T&P: Yeah, we are friendly with Danger Mouse and Tweaker and E-Swift from Tha Alkaholiks.  We're all in the same city, which helps.  It's kind of a tight group, which is maybe a little odd given the big differences in the artists, but we're all on similar frequencies as people maybe.  Waxploitation is a good place for that since it's not a strict genre label.

bP:   There's a lot of excellent effect processing on the album.  What kind of reverbs and echoes are you using?  DSP stuff, or outboard gear, or all of the above or...?

T&P:    We use a little bit of everything, and use it incorrectly.  That's key.

bP:   The tone of the CD is pretty mature.  I'm wondering what kind of roots or timeline you're referencing in electronic music culture.  Do you feel comfortable comparing yourself to stuff like Aphex Twin's early ambient works set, or early DJ Shadow even? 

T&P: We're referencing late 60's dub more than electronic music.   Scratch Perry, King Tubby, U-Roy, Prince Jammy, Bunny Lee, Scientist.   Old dub alchemy is the source our our inspiration.  That shit is sage.  

Our stuff is probably close to early Shadow since we share in common an appreciation analog beats.  And Aphex Twin is a master.   So both have influenced us greatly.  

bP:   The music you're doing on this release seems to be fairly comfortable or understandable, the cultural references make enough sense on a media literacy level, yet it feels very much like the mood of 2004.  It's like you're combining familiar things in a new way that fits the vibe of current events.  Do you think the electronic music culture has a good enough sense of its roots as it continues to constantly evolve, or does that not matter to you at all?  

T&P:    This might sound strange, but electronic music culture losing it's roots might not be the worst thing.   Again, we don't really consider ourselves to be 'electronic music' so maybe this will come across as extreme, but electronic music is really very dull most of the time.   There seems to be a very familiar pattern, style, tone, tempo, texture that most everyone follows... there's a conformity in it that is painful to witness sometimes.  Maybe that's because there's a culture attached to it, so artists feel a pressure to be part of the community or something.  But the end result is a lot of the same thing over and over, year after year... so in some ways, those roots are constricting it's growth.   But then again, are electronic music fans demanding change?   It's hard to tell.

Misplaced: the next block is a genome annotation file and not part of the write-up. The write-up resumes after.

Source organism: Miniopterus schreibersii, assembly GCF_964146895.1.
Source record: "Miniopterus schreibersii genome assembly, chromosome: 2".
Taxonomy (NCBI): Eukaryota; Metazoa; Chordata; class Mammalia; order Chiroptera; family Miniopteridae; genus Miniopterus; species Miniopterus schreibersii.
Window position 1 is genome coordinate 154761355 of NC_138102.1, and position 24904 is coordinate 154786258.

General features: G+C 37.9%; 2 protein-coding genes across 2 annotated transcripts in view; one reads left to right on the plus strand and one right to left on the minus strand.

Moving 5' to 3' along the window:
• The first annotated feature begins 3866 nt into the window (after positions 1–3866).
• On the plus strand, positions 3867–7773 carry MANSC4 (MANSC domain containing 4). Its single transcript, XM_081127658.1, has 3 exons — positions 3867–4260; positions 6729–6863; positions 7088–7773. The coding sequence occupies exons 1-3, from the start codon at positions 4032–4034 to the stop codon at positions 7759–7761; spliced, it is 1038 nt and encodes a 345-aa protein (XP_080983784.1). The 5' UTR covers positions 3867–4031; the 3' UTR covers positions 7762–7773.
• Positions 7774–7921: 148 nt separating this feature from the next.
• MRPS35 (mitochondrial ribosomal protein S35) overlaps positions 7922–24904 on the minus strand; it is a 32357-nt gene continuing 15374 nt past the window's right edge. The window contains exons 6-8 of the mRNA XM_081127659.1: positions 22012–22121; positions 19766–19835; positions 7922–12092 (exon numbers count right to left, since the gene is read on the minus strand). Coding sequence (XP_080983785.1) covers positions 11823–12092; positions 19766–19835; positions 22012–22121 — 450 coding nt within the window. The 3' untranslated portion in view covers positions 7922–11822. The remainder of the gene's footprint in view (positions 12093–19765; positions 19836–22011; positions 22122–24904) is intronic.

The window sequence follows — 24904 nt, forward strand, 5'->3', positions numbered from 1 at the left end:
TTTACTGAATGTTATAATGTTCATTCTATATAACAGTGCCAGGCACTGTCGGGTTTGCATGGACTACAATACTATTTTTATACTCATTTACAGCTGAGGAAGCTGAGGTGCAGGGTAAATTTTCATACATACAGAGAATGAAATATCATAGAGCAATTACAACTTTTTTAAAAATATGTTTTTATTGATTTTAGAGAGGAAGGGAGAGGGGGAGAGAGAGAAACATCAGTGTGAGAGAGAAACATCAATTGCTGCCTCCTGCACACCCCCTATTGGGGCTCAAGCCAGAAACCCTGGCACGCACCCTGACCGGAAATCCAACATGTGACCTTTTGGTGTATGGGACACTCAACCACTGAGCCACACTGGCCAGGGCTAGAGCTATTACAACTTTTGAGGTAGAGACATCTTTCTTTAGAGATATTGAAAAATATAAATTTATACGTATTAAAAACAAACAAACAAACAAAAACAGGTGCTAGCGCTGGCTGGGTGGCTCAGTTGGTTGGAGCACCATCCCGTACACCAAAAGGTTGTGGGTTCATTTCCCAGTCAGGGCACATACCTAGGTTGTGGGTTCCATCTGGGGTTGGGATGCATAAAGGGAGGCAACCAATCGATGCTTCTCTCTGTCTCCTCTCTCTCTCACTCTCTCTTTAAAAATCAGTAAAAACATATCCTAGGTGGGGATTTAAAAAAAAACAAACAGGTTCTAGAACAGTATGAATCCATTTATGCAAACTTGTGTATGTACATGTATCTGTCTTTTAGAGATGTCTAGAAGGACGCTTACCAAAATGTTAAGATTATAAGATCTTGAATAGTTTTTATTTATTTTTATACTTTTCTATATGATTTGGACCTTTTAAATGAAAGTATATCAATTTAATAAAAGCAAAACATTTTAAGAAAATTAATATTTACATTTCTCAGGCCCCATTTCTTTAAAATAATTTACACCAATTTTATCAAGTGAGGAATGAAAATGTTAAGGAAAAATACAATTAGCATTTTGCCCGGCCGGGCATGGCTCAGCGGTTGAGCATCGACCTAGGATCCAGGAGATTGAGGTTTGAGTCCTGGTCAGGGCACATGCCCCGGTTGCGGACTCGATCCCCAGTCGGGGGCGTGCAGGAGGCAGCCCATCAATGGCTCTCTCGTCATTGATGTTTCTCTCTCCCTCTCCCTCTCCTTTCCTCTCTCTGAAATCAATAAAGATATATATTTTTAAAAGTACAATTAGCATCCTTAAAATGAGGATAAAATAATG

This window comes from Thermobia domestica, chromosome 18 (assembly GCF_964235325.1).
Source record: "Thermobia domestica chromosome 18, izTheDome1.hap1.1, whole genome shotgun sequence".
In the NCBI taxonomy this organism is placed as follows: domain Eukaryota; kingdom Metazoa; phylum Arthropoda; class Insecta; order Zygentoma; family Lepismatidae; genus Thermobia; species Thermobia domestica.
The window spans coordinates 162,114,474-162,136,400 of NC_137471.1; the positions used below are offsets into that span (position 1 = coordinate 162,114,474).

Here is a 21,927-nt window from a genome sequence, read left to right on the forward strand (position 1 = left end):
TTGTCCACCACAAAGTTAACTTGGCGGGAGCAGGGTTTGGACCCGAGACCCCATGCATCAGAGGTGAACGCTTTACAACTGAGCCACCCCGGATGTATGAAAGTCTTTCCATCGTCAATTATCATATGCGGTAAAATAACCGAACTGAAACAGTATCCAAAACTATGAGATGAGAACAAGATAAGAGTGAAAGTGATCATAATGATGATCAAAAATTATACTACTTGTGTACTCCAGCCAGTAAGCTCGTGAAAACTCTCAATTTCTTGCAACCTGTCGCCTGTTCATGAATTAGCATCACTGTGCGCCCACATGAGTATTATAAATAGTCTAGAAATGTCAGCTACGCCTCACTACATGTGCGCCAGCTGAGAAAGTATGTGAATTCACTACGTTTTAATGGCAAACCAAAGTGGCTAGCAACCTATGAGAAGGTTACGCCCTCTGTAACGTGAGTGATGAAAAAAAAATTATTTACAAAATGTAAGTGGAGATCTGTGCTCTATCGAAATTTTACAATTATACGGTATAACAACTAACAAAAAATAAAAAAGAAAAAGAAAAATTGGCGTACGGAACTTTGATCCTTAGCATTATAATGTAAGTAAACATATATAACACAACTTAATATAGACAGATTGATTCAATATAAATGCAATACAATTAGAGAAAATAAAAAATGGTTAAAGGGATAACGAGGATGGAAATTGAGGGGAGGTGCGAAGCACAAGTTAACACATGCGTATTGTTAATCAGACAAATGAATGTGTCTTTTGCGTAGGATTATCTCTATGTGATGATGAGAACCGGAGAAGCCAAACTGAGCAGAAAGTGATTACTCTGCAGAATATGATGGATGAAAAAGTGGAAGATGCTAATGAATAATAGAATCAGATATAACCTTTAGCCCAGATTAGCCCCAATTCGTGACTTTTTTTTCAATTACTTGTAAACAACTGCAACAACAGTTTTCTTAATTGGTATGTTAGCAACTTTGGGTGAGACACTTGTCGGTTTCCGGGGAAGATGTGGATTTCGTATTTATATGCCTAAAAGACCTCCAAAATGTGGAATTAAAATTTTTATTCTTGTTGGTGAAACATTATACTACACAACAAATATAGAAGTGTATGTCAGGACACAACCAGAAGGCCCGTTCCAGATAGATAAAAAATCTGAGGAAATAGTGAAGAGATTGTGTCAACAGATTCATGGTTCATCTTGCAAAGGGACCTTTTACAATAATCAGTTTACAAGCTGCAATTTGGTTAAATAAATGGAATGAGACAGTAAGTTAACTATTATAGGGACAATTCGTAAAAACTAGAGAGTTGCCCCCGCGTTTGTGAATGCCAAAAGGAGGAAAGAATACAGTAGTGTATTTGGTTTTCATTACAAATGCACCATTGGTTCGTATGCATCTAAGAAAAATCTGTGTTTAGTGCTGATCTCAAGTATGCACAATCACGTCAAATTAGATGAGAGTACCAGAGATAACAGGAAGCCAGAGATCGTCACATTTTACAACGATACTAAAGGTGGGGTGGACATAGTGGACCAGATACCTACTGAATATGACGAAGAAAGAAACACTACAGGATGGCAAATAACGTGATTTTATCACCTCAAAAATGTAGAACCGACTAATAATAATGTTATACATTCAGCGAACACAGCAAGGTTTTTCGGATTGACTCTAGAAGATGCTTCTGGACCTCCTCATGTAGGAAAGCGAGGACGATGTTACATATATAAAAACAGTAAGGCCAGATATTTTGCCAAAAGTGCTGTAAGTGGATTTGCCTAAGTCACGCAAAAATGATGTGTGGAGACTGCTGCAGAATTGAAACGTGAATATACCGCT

bP:   Does the band make any sort of political connections in its work?  Is the dark mood direct social commentary, or unintentional?

T&P: It's completely intentional social commentary.  It's the basis for everything we do.  

bP:   Would any of you in the band describe yourselves as goths, and is that a community you respond to?  

T&P: No.

bP:   Part of me thinks this is just some studio supergroup hiding it's identity, and this is just a labor of love concept album sort of thing.  Am I right to think that there's some people involved who are more well known for other stuff that can't or won't identify or credit themselves proper because of whatever reasons?  

T&P: No.

bP:   Will we be seeing more work from Teargas and Plateglass, or is this more of a one off thing that will disappear back into the shadows again?

T&P: There's no reason to think there won't be another album.

bP:   What's going to be coming up next for the group?  

T&P: Right now we are not working on music as much as we are trying to rasie awareness for the genocide taking place in the Sudan right now.  It's looking like the genocide that took place in Rwanda in 1994 where in only 100 days 800,000 people were murdered.   It's a very important thing for people to be aware of that is not getting much media attention.   We are contributing a song to an upcoming CD that is donating all it's profits to Oxfam's Sudan Relief Fund, and we are trying to motivate people who are concerned to sign up here as well as reach out to their local House and Senate representatives.    

bP:   Thanks for your time.

T&P:    Peace